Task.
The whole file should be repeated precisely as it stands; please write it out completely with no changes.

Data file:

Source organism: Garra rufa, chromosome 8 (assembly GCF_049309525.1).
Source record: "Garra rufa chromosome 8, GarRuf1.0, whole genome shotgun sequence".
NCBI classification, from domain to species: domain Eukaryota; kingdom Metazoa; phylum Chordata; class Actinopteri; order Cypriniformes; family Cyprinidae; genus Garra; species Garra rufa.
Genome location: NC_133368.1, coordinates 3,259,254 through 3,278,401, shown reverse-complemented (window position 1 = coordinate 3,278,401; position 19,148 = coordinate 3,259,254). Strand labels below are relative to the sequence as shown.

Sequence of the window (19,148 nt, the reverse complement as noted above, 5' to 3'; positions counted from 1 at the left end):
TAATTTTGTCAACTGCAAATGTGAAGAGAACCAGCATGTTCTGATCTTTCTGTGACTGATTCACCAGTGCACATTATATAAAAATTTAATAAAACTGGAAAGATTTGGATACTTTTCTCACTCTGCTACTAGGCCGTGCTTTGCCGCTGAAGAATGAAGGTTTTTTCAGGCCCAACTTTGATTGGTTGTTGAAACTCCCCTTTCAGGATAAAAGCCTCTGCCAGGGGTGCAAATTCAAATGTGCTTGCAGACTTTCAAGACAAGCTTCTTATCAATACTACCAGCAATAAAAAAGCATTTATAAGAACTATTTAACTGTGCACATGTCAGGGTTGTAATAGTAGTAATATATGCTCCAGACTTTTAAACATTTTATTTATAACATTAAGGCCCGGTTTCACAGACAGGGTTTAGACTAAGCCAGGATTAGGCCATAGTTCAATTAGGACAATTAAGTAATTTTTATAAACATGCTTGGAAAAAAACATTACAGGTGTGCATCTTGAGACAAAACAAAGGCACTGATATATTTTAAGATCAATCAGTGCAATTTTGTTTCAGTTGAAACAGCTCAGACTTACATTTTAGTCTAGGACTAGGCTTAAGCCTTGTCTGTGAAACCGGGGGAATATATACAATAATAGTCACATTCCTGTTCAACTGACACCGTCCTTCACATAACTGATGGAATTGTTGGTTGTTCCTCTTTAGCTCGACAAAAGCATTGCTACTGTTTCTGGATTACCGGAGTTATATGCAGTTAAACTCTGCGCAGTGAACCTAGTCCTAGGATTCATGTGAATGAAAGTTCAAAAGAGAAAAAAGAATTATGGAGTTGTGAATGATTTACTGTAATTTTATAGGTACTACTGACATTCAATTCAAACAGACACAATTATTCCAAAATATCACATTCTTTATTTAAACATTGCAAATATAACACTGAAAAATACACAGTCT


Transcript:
Source organism: Garra rufa, chromosome 8 (assembly GCF_049309525.1).
Source record: "Garra rufa chromosome 8, GarRuf1.0, whole genome shotgun sequence".
NCBI classification, from domain to species: domain Eukaryota; kingdom Metazoa; phylum Chordata; class Actinopteri; order Cypriniformes; family Cyprinidae; genus Garra; species Garra rufa.
Genome location: NC_133368.1, coordinates 3,259,254 through 3,278,401, shown reverse-complemented (window position 1 = coordinate 3,278,401; position 19,148 = coordinate 3,259,254). Strand labels below are relative to the sequence as shown.

Sequence of the window (19,148 nt, the reverse complement as noted above, 5' to 3'; positions counted from 1 at the left end):
TAATTTTGTCAACTGCAAATGTGAAGAGAACCAGCATGTTCTGATCTTTCTGTGACTGATTCACCAGTGCACATTATATAAAAATTTAATAAAACTGGAAAGATTTGGATACTTTTCTCACTCTGCTACTAGGCCGTGCTTTGCCGCTGAAGAATGAAGGTTTTTTCAGGCCCAACTTTGATTGGTTGTTGAAACTCCCCTTTCAGGATAAAAGCCTCTGCCAGGGGTGCAAATTCAAATGTGCTTGCAGACTTTCAAGACAAGCTTCTTATCAATACTACCAGCAATAAAAAAGCATTTATAAGAACTATTTAACTGTGCACATGTCAGGGTTGTAATAGTAGTAATATATGCTCCAGACTTTTAAACATTTTATTTATAACATTAAGGCCCGGTTTCACAGACAGGGTTTAGACTAAGCCAGGATTAGGCCATAGTTCAATTAGGACAATTAAGTAATTTTTATAAACATGCTTGGAAAAAAACATTACAGGTGTGCATCTTGAGACAAAACAAAGGCACTGATATATTTTAAGATCAATCAGTGCAATTTTGTTTCAGTTGAAACAGCTCAGACTTACATTTTAGTCTAGGACTAGGCTTAAGCCTTGTCTGTGAAACCGGGGGAATATATACAATAATAGTCACATTCCTGTTCAACTGACACCGTCCTTCACATAACTGATGGAATTGTTGGTTGTTCCTCTTTAGCTCGACAAAAGCATTGCTACTGTTTCTGGATTACCGGAGTTATATGCAGTTAAACTCTGCGCAGTGAACCTAGTCCTAGGATTCATGTGAATGAAAGTTCAAAAGAGAAAAAAGAATTATGGAGTTGTGAATGATTTACTGTAATTTTATAGGTACTACTGACATTCAATTCAAACAGACACAATTATTCCAAAATATCACATTCTTTATTTAAACATTGCAAATATAACACTGAAAAATACACAGTCT